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Mary (Tolliver) was married to Ollie (DuMont) for 52 years. He died several years before the book begins and she is now arranging for Percy (Warwick) to inherit her house instead of a family member who expected to inherit it. The story attempts to explain her motivation for the change that surprised almost everyone, including Amos, a lawyer and long time friend of all three main characters.
When Mary pulls this legal switch near the end of her life, Amos is greatly surprised and seeks understanding. He looks past his forty years of life history with these people and reaches for a historical volume written by Mary's great grandmother - a book titled "Roses". It all began when two families, who were enemies during the War of the Roses in England, came to settle near each other in the colonies and agreed to put aside their differences except for the roses their families were known for.
So the Warwicks grew only white roses in their gardens and the Tolliver's only red and everything was harmonious.
One son from each family eventually headed west to make their own way in Texas. Along the way they picked up DuMont and thus we have the three main families of the story.
Even at over 600 pages there is not a lot of fluff in this book. We are taken deep into a snippet of time and then jumped ahead several years, like when Mary goes off to finishing school for a year and a page or two later she is returning home. It's just long enough to pick up an essential character and then get us back to the people and details that matter.
On a scale of 1 - 5:
Sex - the first love scene occurs on page 212 and is very mild. For a sweeping and epic romance, there is very little sex, and when there is - it is not graphic or extensive.
Religion - Percy goes to church every Sunday. Ollie usually goes and takes the children. Mary often works instead of going to church. Church is important but their lives do not revolved around it.
Gruesome - a suicide by hanging, not very detailed. Nothing to keep you awake at night.
Suspense - Several times I was spurred to keep reading to find out how a character would react to big news. It is more enjoyable than suspenseful but because I was enjoying it so much it made certain parts suspenseful because I couldn't wait to find out what would happen.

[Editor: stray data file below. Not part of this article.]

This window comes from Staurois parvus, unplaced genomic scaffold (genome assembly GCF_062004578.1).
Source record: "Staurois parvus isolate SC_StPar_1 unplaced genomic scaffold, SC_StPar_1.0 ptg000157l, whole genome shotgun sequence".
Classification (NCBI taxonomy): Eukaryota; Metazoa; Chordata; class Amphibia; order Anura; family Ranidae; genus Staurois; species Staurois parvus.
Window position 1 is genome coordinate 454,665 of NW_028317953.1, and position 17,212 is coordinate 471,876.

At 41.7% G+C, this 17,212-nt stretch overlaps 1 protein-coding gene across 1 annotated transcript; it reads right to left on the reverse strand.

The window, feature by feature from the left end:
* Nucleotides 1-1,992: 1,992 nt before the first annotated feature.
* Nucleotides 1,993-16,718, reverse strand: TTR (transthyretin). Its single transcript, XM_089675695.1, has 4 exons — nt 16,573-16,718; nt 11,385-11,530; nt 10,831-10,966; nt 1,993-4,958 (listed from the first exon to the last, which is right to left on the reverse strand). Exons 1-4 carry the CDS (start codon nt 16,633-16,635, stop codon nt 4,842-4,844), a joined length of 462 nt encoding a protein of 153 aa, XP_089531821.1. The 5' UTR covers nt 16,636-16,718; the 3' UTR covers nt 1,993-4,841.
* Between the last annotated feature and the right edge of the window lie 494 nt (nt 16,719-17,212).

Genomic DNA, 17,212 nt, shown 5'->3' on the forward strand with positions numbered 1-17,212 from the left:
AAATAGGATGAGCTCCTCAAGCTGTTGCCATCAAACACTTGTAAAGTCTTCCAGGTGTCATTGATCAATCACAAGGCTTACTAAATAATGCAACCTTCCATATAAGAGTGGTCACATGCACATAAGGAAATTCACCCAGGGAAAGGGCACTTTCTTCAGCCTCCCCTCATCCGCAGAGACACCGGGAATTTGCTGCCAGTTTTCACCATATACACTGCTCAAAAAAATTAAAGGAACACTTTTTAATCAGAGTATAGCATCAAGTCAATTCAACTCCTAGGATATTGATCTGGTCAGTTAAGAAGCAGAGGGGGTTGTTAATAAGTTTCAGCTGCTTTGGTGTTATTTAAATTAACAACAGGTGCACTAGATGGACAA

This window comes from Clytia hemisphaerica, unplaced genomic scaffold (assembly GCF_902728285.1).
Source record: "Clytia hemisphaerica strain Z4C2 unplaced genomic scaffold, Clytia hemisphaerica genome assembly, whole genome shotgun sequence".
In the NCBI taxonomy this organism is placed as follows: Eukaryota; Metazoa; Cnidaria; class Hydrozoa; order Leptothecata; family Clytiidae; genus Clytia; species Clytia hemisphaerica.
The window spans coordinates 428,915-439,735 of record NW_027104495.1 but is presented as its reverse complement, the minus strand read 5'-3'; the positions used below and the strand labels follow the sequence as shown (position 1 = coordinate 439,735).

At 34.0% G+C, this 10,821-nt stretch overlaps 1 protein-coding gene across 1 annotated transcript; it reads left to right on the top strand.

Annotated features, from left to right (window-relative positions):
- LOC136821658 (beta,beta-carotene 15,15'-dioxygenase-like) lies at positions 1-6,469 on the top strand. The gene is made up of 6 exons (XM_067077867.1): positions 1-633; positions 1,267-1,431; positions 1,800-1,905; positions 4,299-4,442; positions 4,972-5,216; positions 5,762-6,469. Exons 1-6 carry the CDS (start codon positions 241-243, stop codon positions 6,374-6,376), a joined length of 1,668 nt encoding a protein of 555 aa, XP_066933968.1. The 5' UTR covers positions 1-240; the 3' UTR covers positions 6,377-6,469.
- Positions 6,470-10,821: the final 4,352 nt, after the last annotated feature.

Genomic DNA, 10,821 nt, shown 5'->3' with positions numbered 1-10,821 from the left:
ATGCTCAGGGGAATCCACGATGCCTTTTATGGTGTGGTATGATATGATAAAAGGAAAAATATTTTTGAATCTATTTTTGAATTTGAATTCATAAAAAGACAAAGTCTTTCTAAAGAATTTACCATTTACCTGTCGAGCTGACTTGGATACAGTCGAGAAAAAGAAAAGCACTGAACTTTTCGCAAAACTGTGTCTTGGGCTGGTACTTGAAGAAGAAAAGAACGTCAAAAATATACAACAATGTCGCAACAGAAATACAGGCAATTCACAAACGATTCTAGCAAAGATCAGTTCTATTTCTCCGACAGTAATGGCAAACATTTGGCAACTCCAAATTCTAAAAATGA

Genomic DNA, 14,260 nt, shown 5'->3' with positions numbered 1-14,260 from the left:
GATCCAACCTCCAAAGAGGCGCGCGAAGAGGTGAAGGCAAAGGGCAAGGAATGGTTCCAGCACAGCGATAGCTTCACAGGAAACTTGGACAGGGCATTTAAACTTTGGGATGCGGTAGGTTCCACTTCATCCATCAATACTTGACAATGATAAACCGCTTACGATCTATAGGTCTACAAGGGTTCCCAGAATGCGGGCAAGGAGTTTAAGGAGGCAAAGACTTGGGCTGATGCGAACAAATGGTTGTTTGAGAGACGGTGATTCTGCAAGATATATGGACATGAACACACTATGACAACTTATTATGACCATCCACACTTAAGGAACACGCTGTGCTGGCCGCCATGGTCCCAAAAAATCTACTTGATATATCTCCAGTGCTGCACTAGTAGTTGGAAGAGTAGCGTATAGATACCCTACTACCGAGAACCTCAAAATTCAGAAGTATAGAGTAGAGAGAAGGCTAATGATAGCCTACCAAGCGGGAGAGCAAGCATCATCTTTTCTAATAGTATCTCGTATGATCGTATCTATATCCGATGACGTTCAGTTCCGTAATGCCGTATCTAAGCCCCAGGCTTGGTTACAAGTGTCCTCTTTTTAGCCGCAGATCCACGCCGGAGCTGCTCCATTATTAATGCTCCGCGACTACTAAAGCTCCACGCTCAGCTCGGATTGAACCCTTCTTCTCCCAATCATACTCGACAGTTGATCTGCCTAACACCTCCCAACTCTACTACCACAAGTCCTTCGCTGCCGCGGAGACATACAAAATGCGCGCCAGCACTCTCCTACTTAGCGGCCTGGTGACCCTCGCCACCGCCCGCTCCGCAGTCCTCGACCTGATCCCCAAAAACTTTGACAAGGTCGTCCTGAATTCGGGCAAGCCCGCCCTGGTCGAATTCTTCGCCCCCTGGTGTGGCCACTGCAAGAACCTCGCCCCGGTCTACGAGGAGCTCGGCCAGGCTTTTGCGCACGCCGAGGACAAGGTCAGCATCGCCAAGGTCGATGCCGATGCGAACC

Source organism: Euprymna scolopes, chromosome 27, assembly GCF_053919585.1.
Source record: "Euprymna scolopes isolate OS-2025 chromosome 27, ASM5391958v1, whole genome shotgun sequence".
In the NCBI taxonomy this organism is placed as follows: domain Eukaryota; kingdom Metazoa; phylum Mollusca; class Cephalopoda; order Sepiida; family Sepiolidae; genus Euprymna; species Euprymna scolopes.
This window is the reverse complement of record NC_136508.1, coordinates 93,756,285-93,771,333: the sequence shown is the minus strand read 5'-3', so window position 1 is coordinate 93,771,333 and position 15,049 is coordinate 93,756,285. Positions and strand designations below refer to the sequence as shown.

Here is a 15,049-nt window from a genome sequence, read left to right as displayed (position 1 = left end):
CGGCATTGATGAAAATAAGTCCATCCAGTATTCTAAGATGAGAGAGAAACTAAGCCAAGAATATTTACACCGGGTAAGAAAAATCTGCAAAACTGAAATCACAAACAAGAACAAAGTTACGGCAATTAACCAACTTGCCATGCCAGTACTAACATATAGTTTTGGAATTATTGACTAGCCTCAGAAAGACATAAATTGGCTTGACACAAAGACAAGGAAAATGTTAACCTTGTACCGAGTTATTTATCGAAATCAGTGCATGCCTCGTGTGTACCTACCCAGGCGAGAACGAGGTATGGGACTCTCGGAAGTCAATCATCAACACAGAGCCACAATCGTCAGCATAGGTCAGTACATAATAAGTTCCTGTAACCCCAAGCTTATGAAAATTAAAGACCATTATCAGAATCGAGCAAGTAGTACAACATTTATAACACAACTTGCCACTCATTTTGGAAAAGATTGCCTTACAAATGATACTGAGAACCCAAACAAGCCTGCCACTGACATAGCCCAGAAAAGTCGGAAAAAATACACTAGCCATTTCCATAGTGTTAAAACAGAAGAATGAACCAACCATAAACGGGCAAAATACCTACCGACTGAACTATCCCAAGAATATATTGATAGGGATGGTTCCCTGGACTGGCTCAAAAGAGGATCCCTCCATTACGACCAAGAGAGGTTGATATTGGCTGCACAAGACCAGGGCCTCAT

Morality - On p. 330 insulting obscenities thrown verbally between a feuding married couple. Wife accuses husband of being a "homo". (p. 304) This occurs several times. There are several things that are done with good intentions but at their roots are unethical.
I have always been fascinated by the storyline of unrequited love. Can a love really survive if it is not acted upon and is it really love since it is untested? If it doesn't go through the process - as Alice said in American Wife - "of getting to know another individual far better than was advisable." (p. 339)
The story flows easily. Ms. Meacham has a great style and her choice of words makes reading quick yet still somehow true to the era she is writing about. It is over 600 pages but I felt it read as easily and quickly as Twilight. I was immediately hooked and felt instantly at home in the story. After I finished the book, I thought about and almost missed the characters. To me that is the sign of a good book - when you miss the characters.
I did get slightly annoyed though at Mary's repeated insistence that Lucy was not a suitable match for Percy because, before the flashback that gave us a complete introduction to Lucy, the current day Mary had already asked Percy's grandson Matt how Lucy was. Therefore, every subsequent thing I read trying to prove through Mary's eyes that Lucy was not the girl for Percy was already discredited. I feel like the initial Lucy reference with Matthew should have had a spoiler alert.
SPOILER ALERT When Percy and Mary finally do hook up it's already spoiled. As much as I want to hope along with Mary, I already know they don't wind up together so it was like sipping cold milk from a tall glass and realizing only after you swallow that it is spoiled.
The color of the roses is significant. Red asks for forgiveness and white grants forgiveness. There was a great line on p. 325 when a wife said, "...I'll never forgive you!" and the husband replied, "Well, you never liked white roses anyway."
The first 500 pages were such an easy, gentle read, they were not daunting at all. It was so enjoyable I wasn't even concerned with getting to the end. But then there was a slight shift, starting with the car accident, where it seemed like some of the characters were behaving out of character. They over-analyzed the past and came to conclusions that I had to re-read a couple times to contemplate how they got there and then I didn't always agree with them. And by the last 90 pages I was completely hooked and driven to stay up late or read when I should have been doing something else.
Even in my rush to get to the end, it came upon me too suddenly - I wasn't ready and as I went about my evening business cooking dinner and prepping for the next day - I felt a sense of loss and longing and disappointment that I wouldn't be going to bed with Percy Warwick anymore.
I like how Ms. Meacham kept the decision suspenseful until the end. Percy called Rachel but we didn't read what he said. On p. 595 Rachel told Lucy, "Percy called earlier to tell me his decision, and I've contacted my lawyer with mine." but we still didn't know what it was. That was masterful.
Mary thought God must have a Machiavellian turn of mind to devise the cruelties inherent with growing old. "At the very least, the elderly ought to be allowed an accurate perception of time...to see the years as the stretch they really were, not be made to feel they had all gone in a flash...". (p. 23) Discuss the perception that to a five year old summer is 3/60 = 1/20 of their life. To a 50 year old it is 3/600 or 1/200 of their life.
Miss Mary worried about destroying "another what-should-have-been". (p. 33) Discuss fate versus human intervention.
Alcohol transported Mary back in time. What is your personal transport to the past?